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The nature of ephemeral material means it can be an elusive source and its importance is frequently underestimated. Individual items may seem trivial but as a combined resource, ephemera offers insights into the past. As defined by Dr John Johnson, printer to the University of Oxford 1925-1946, ephemera can be any printed material that is not a book, and is commonly seen as a printed item that would ordinarily be thrown away. As such, much material has not survived, and what has done so is often in poor condition. Nevertheless, as a tangible link to the everyday life of the past, it can be an important historical source.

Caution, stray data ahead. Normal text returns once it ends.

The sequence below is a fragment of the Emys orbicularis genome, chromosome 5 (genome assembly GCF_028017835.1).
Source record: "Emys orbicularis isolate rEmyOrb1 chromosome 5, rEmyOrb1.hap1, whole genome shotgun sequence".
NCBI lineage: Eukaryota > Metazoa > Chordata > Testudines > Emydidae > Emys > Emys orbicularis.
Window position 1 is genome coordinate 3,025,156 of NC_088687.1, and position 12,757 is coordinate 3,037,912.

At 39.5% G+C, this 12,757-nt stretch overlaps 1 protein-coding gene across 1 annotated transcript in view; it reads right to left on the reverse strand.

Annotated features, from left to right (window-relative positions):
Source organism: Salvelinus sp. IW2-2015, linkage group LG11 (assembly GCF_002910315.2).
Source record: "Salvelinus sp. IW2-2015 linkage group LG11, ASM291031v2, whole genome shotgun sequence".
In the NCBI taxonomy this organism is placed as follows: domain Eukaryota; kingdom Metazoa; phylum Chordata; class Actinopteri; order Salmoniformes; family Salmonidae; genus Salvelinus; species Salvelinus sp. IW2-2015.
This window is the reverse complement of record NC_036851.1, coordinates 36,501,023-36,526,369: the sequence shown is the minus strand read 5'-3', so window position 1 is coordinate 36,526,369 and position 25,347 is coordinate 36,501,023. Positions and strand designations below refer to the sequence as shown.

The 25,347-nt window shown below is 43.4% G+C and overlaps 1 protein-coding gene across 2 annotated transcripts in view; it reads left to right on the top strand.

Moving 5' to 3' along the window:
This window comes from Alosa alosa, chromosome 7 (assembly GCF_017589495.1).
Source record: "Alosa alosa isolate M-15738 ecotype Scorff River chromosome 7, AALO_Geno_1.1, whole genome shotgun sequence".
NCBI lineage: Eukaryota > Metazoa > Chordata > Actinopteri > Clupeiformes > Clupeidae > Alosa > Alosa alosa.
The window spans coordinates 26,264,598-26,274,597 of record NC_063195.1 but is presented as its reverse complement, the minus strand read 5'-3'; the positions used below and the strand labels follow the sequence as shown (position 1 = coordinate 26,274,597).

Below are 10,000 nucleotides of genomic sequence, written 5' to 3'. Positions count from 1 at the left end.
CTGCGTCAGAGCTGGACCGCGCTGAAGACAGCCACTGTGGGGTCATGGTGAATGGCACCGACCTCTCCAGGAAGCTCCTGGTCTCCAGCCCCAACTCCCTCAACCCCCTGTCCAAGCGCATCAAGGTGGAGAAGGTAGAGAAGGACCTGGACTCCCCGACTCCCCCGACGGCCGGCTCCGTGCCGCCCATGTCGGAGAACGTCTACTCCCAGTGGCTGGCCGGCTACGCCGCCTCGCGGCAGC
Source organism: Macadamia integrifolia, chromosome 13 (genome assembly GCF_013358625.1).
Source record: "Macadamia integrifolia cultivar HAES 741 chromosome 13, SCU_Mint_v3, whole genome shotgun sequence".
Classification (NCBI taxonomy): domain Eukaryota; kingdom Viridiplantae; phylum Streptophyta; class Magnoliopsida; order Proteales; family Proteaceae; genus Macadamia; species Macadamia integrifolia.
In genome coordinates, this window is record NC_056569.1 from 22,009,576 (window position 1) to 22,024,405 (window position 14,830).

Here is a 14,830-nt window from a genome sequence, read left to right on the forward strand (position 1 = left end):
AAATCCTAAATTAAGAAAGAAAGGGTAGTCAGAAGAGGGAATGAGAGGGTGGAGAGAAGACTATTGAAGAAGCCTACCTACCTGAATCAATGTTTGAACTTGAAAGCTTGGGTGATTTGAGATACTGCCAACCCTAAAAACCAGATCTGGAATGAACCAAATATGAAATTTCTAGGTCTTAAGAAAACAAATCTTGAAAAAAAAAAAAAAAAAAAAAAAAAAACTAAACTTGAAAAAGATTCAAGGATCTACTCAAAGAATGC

Ephemera can also provide evidence of the changes in the history of printing, with new techniques and processes often showcased through printer’s advertisements and letterheads.

The museum prints collection houses ephemeral material ranging from broadsides, advertisements, postcards, to lecture and exhibition notices.


Print, Broadsheet, Museum advertisement, ‘Crosthwaite’s celebrated museum’, ‘The Quadrant, Telescope, and Weathercock’, Printed by T. Bailey, Keswick, 1853. Inv 13843